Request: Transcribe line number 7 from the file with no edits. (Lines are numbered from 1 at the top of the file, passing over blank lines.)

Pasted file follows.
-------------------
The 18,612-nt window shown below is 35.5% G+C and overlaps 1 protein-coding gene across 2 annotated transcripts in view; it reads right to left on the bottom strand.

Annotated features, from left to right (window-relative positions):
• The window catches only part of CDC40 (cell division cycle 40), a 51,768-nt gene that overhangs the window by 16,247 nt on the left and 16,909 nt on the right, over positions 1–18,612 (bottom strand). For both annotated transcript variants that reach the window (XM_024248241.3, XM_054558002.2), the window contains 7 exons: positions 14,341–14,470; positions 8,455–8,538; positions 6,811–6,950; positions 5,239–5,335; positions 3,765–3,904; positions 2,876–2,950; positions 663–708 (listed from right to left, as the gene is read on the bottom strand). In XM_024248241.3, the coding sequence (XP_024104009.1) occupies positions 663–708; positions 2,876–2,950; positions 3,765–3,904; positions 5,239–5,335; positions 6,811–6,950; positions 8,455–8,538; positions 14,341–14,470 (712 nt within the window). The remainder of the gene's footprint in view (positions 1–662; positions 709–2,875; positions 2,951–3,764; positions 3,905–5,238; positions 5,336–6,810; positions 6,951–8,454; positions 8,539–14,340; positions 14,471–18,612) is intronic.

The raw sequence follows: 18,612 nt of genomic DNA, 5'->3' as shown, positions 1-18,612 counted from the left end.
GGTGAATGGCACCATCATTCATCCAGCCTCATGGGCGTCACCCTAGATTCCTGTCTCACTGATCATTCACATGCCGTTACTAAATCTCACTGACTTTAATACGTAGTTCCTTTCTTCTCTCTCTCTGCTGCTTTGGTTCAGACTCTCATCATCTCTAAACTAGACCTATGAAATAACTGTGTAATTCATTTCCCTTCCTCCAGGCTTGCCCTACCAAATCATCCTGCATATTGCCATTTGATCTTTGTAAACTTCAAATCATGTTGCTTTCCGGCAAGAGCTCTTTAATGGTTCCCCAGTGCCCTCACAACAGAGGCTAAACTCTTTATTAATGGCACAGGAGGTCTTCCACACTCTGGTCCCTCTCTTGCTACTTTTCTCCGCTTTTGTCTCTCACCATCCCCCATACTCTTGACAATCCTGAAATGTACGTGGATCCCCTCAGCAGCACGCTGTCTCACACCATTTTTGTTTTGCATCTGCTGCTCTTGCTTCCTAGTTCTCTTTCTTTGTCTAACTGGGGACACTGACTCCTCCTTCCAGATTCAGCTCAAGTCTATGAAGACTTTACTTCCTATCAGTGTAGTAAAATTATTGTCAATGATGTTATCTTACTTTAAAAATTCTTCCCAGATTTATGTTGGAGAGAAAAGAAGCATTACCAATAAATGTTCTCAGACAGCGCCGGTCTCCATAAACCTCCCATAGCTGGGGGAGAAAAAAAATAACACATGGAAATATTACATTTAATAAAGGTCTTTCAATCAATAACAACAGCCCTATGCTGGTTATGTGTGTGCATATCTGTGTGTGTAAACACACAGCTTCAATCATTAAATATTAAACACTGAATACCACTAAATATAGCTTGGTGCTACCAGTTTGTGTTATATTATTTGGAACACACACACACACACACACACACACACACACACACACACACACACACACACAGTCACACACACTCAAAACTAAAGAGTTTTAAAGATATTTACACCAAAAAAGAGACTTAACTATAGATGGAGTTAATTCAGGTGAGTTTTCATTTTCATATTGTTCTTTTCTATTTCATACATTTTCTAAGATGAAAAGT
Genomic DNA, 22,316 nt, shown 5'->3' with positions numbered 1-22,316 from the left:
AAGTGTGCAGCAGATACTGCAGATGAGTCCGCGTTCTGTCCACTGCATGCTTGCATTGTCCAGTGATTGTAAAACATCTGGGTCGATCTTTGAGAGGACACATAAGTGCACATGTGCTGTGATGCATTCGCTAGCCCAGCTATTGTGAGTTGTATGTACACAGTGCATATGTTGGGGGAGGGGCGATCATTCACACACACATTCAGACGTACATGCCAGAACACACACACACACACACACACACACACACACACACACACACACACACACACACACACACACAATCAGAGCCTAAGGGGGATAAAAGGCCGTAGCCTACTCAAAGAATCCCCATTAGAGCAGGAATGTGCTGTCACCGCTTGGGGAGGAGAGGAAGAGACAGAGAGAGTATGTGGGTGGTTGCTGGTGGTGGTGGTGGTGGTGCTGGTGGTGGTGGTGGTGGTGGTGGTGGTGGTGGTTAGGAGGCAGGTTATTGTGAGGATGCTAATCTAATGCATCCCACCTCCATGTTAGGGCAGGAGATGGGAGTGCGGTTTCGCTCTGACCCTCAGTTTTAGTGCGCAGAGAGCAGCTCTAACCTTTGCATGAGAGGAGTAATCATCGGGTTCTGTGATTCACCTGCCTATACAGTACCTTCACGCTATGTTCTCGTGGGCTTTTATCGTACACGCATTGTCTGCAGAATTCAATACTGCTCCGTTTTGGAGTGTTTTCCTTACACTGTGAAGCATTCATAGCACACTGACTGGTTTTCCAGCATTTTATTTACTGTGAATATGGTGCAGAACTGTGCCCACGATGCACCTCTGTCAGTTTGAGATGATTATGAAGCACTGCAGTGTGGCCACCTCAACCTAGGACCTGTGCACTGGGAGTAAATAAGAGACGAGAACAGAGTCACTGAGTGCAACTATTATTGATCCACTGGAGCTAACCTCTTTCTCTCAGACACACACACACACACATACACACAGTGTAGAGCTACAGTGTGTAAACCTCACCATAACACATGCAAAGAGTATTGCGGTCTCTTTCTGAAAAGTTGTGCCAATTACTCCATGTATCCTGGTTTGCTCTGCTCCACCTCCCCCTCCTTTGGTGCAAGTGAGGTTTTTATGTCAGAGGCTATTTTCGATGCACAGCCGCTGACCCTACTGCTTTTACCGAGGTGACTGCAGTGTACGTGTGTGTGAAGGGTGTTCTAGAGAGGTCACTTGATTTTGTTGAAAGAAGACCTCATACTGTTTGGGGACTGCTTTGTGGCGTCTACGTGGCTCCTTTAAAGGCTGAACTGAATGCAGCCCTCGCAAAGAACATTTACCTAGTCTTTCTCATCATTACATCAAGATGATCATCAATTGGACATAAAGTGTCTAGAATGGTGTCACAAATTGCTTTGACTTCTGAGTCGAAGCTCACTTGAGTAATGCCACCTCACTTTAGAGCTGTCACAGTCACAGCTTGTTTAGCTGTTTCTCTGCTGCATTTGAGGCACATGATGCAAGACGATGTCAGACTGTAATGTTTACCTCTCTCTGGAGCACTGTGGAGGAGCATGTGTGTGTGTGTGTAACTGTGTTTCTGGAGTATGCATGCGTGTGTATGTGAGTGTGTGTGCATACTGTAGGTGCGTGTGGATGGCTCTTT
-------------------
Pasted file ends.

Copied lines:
AAGTGTGCAGCAGATACTGCAGATGAGTCCGCGTTCTGTCCACTGCATGCTTGCATTGTCCAGTGATTGTAAAACATCTGGGTCGATCTTTGAGAGGACACATAAGTGCACATGTGCTGTGATGCATTCGCTAGCCCAGCTATTGTGAGTTGTATGTACACAGTGCATATGTTGGGGGAGGGGCGATCATTCACACACACATTCAGACGTACATGCCAGAACACACACACACACACACACACACACACACACACACACACACACACACACACACACACACACAATCAGAGCCTAAGGGGGATAAAAGGCCGTAGCCTACTCAAAGAATCCCCATTAGAGCAGGAATGTGCTGTCACCGCTTGGGGAGGAGAGGAAGAGACAGAGAGAGTATGTGGGTGGTTGCTGGTGGTGGTGGTGGTGGTGCTGGTGGTGGTGGTGGTGGTGGTGGTGGTGGTGGTTAGGAGGCAGGTTATTGTGAGGATGCTAATCTAATGCATCCCACCTCCATGTTAGGGCAGGAGATGGGAGTGCGGTTTCGCTCTGACCCTCAGTTTTAGTGCGCAGAGAGCAGCTCTAACCTTTGCATGAGAGGAGTAATCATCGGGTTCTGTGATTCACCTGCCTATACAGTACCTTCACGCTATGTTCTCGTGGGCTTTTATCGTACACGCATTGTCTGCAGAATTCAATACTGCTCCGTTTTGGAGTGTTTTCCTTACACTGTGAAGCATTCATAGCACACTGACTGGTTTTCCAGCATTTTATTTACTGTGAATATGGTGCAGAACTGTGCCCACGATGCACCTCTGTCAGTTTGAGATGATTATGAAGCACTGCAGTGTGGCCACCTCAACCTAGGACCTGTGCACTGGGAGTAAATAAGAGACGAGAACAGAGTCACTGAGTGCAACTATTATTGATCCACTGGAGCTAACCTCTTTCTCTCAGACACACACACACACACATACACACAGTGTAGAGCTACAGTGTGTAAACCTCACCATAACACATGCAAAGAGTATTGCGGTCTCTTTCTGAAAAGTTGTGCCAATTACTCCATGTATCCTGGTTTGCTCTGCTCCACCTCCCCCTCCTTTGGTGCAAGTGAGGTTTTTATGTCAGAGGCTATTTTCGATGCACAGCCGCTGACCCTACTGCTTTTACCGAGGTGACTGCAGTGTACGTGTGTGTGAAGGGTGTTCTAGAGAGGTCACTTGATTTTGTTGAAAGAAGACCTCATACTGTTTGGGGACTGCTTTGTGGCGTCTACGTGGCTCCTTTAAAGGCTGAACTGAATGCAGCCCTCGCAAAGAACATTTACCTAGTCTTTCTCATCATTACATCAAGATGATCATCAATTGGACATAAAGTGTCTAGAATGGTGTCACAAATTGCTTTGACTTCTGAGTCGAAGCTCACTTGAGTAATGCCACCTCACTTTAGAGCTGTCACAGTCACAGCTTGTTTAGCTGTTTCTCTGCTGCATTTGAGGCACATGATGCAAGACGATGTCAGACTGTAATGTTTACCTCTCTCTGGAGCACTGTGGAGGAGCATGTGTGTGTGTGTGTAACTGTGTTTCTGGAGTATGCATGCGTGTGTATGTGAGTGTGTGTGCATACTGTAGGTGCGTGTGGATGGCTCTTT